Fishermen struggle for survival as troubled waters rise at Loktak Lake
Owing to lockdown, the lives of the fishermen at Loktak Lake, whose only source of livelihood is traditional fishing and selling fish, have been hit hard.
The indigenous fishermen at Loktak Lake in Manipur today is slowly losing grip on the fishing line, their only lifeline which is growing thinner amid the lockdown situation in the state.
As every section of the society faces hardships in different degrees and ways owing to the pandemic and lockdown enforced to contain the spread of the disease, the lives of the fishermen at Loktak Lake, whose only source of livelihood is traditional fishing and selling fish, have been hit hard.
As challenges mount, the Loktak Lake fishermen lamented that while the prices of other goods are rising, they have to reduce the price of fishes since most of the markets remain closed during the lockdown, and they have no outlets to sell the fish they catch from the lake.
With no cold storage facilities to store the fish caught, they dry them by using traditional methods such as heating them dry over burning firewood to preserve the fish. While doing so, they have to cope with the added burden of increasing firewood price.
Yet, another challenge the fishermen face—the high price of hiring vehicles to transport the fish. As markets are closed and public transport has ceased work, the fishermen have to hire vehicles on higher rates to transport the fish and sell them at any available market.
Even if they managed to sell the fish, they could hardly make any profit as the transportation charges are high and they have to buy daily essential items in the market which are priced much higher than the usual rate.
Speaking exclusively to the Imphal Free Press, All Loktak Lake Areas Fishermen’s Union Manipur (ALLAFUM) president Khwairakpam Deban said, “Traditional fishing has been the only source of livelihood for the fishermen in Loktak Lake. But after the lockdown began, we could not sell the fish daily. Even if we manage to sell them, we have to lower the price because there is no proper market”.
Deban said the price of essential items is higher than the usual rate but fishermen have to sell the fish at a lower rate since there is no proper market at present. Majority of the fishermen have no choice but to borrow money from money lenders to buy fishing equipment and even for other purposes such as treatment of health. But after experiencing a downfall in their business, paying the interest for the loans has added another burden to the fishermen, he said.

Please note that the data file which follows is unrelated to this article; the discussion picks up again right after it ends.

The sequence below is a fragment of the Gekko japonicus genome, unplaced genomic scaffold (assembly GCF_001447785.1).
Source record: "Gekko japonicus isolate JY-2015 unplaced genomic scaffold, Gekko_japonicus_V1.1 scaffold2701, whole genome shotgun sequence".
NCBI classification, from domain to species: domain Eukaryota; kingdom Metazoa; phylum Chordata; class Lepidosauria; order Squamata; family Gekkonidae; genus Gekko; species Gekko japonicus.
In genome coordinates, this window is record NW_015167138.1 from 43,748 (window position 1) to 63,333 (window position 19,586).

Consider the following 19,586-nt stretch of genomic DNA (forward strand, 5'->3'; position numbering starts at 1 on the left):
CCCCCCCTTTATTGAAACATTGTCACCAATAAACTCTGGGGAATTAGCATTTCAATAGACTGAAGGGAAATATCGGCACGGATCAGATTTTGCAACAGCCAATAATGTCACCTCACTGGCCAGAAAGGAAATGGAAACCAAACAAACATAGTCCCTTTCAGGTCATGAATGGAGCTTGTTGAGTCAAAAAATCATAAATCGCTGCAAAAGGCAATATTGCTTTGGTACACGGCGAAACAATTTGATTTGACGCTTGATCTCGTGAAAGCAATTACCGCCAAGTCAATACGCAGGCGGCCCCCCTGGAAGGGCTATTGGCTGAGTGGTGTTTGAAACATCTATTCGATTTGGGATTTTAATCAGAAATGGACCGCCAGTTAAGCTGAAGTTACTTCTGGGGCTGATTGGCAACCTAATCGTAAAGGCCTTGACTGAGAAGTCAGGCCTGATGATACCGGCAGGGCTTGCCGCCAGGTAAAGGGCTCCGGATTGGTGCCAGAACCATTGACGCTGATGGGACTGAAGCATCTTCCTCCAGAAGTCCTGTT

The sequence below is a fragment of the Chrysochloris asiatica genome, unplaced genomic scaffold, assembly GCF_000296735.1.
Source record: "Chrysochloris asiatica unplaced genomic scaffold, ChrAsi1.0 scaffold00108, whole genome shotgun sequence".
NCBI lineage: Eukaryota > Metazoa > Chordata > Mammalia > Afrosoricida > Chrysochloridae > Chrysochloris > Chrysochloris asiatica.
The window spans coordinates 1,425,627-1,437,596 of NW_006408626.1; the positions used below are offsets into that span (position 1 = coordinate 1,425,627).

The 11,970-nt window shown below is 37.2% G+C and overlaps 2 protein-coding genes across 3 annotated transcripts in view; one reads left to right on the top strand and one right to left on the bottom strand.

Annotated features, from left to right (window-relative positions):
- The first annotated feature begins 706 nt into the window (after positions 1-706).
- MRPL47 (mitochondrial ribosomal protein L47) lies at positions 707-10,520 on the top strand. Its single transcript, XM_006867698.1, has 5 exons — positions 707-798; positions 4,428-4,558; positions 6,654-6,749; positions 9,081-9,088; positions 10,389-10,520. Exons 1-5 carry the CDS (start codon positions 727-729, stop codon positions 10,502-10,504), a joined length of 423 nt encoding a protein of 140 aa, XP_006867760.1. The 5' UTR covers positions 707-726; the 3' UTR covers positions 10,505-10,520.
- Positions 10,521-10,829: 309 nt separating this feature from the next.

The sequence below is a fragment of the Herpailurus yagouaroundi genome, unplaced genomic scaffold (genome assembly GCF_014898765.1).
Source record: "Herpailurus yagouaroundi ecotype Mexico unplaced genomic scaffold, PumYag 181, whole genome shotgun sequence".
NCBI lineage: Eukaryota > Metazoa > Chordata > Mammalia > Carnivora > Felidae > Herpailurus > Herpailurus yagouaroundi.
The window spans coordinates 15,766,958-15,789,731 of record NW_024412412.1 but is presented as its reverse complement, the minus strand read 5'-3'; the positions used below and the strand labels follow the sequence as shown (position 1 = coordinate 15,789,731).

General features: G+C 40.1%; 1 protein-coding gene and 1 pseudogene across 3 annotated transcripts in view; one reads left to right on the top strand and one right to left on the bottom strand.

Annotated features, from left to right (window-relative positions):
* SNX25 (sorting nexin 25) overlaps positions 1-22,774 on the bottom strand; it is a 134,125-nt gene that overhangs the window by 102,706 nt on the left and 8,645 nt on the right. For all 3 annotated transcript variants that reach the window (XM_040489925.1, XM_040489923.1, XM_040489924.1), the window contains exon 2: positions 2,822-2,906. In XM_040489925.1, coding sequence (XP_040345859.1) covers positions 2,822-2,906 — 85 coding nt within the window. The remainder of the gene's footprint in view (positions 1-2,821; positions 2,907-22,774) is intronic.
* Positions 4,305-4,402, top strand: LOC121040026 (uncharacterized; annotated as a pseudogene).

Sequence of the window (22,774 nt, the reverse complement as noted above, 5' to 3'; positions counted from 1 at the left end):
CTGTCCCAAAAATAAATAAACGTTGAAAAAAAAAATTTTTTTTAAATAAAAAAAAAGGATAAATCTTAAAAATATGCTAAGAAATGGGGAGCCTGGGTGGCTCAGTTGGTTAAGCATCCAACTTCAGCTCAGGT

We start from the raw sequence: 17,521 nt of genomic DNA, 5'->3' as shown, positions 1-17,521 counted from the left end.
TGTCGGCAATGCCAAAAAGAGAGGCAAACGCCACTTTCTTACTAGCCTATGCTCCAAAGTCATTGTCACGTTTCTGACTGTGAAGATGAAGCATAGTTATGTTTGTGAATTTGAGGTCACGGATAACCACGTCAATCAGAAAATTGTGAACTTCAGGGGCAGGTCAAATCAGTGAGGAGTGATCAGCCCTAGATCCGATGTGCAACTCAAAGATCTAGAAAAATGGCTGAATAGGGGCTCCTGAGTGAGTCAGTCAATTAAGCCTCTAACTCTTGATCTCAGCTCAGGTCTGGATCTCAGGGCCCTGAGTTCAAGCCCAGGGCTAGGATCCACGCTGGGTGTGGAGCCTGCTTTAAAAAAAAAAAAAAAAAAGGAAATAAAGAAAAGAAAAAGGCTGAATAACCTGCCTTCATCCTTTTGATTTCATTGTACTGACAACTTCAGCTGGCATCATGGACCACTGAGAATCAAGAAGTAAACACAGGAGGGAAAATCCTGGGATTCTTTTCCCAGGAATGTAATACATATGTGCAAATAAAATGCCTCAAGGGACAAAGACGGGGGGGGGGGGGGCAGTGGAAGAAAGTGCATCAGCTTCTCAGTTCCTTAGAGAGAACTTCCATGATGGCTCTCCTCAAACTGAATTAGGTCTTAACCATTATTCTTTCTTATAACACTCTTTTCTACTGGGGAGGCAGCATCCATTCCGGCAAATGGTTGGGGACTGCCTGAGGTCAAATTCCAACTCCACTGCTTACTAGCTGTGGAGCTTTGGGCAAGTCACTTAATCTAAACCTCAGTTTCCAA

ALLAFUM finance secretary Thambalsang Oinam told the Imphal Free Press that fishermen do not own lands to cultivate rice or to plant any vegetables. So, they depend on the daily income from selling fish to buy rice and other essential items.
Oinam said, “Even if we continue to catch the fish, there is no longer any market to sell them due to the lockdown and there is no cold storage facility to keep the fish fresh”. Even drying them by using burning firewood to preserve the fish has added another problem as the price of firewood is also increasing, she said. Since the market is closed, they have to sell the fish at a lower price in order to run the family, she added.
The government has provided relief materials to different parts of the state but fishermen in Loktak have not received any kind of help from the government during the lockdown, she informed.
Another fisherman, Chaoba said that the government has not officially recognised the fishermen in Loktak Lake. The people engaging in fishing farming and having their own land records avail all the schemes sanctioned by the government for fishermen, he added.
Chaoba also drew the attention of the state government to officially recognise the fishermen in Loktak Lake so that they can receive the benefits of many schemes sanctioned by the government. He suggested that the government should provide identity cards for the fishermen in Loktak by conducting a survey.
Informing that there are people using dynamos to catch fish from the lake, he said that the state government as well as the locals should prohibit such forms of practice. He also appealed to the fishermen to avoid catching small fishes from the lake since it can be a factor in the decrease of fishes in the lake.
Environmentalist Ram Wangkheirakpam expressed the need of setting up a biodiversity committee for Loktak Lake in order to protect the biodiversity in the lake. It can be initiated by identifying the number of species and plants in the lake and to maintain a proper register, he added.
Once the plants and other species along with their benefits and use have been identified, it can be submitted to the State Biodiversity Board so that they remain protected, Wangkheirakpam added.